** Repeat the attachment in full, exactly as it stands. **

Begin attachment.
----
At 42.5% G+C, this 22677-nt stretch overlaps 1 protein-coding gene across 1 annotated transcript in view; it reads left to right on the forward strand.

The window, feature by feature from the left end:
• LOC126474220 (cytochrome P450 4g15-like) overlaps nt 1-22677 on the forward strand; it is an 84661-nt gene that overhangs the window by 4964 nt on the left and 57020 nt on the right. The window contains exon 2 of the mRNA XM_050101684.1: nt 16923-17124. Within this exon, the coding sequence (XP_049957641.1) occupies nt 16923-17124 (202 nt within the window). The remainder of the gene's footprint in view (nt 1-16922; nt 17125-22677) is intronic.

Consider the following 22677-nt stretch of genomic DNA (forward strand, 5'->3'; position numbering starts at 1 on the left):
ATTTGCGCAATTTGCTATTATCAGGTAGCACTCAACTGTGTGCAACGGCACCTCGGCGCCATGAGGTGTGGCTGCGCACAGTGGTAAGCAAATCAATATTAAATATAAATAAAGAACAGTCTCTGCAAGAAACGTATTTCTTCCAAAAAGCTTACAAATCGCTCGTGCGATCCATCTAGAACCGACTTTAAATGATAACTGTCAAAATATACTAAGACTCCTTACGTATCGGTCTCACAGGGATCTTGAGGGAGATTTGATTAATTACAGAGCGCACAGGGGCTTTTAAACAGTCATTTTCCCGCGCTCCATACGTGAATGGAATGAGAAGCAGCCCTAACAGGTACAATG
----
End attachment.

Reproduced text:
At 42.5% G+C, this 22677-nt stretch overlaps 1 protein-coding gene across 1 annotated transcript in view; it reads left to right on the forward strand.

The window, feature by feature from the left end:
• LOC126474220 (cytochrome P450 4g15-like) overlaps nt 1-22677 on the forward strand; it is an 84661-nt gene that overhangs the window by 4964 nt on the left and 57020 nt on the right. The window contains exon 2 of the mRNA XM_050101684.1: nt 16923-17124. Within this exon, the coding sequence (XP_049957641.1) occupies nt 16923-17124 (202 nt within the window). The remainder of the gene's footprint in view (nt 1-16922; nt 17125-22677) is intronic.

Consider the following 22677-nt stretch of genomic DNA (forward strand, 5'->3'; position numbering starts at 1 on the left):
ATTTGCGCAATTTGCTATTATCAGGTAGCACTCAACTGTGTGCAACGGCACCTCGGCGCCATGAGGTGTGGCTGCGCACAGTGGTAAGCAAATCAATATTAAATATAAATAAAGAACAGTCTCTGCAAGAAACGTATTTCTTCCAAAAAGCTTACAAATCGCTCGTGCGATCCATCTAGAACCGACTTTAAATGATAACTGTCAAAATATACTAAGACTCCTTACGTATCGGTCTCACAGGGATCTTGAGGGAGATTTGATTAATTACAGAGCGCACAGGGGCTTTTAAACAGTCATTTTCCCGCGCTCCATACGTGAATGGAATGAGAAGCAGCCCTAACAGGTACAATG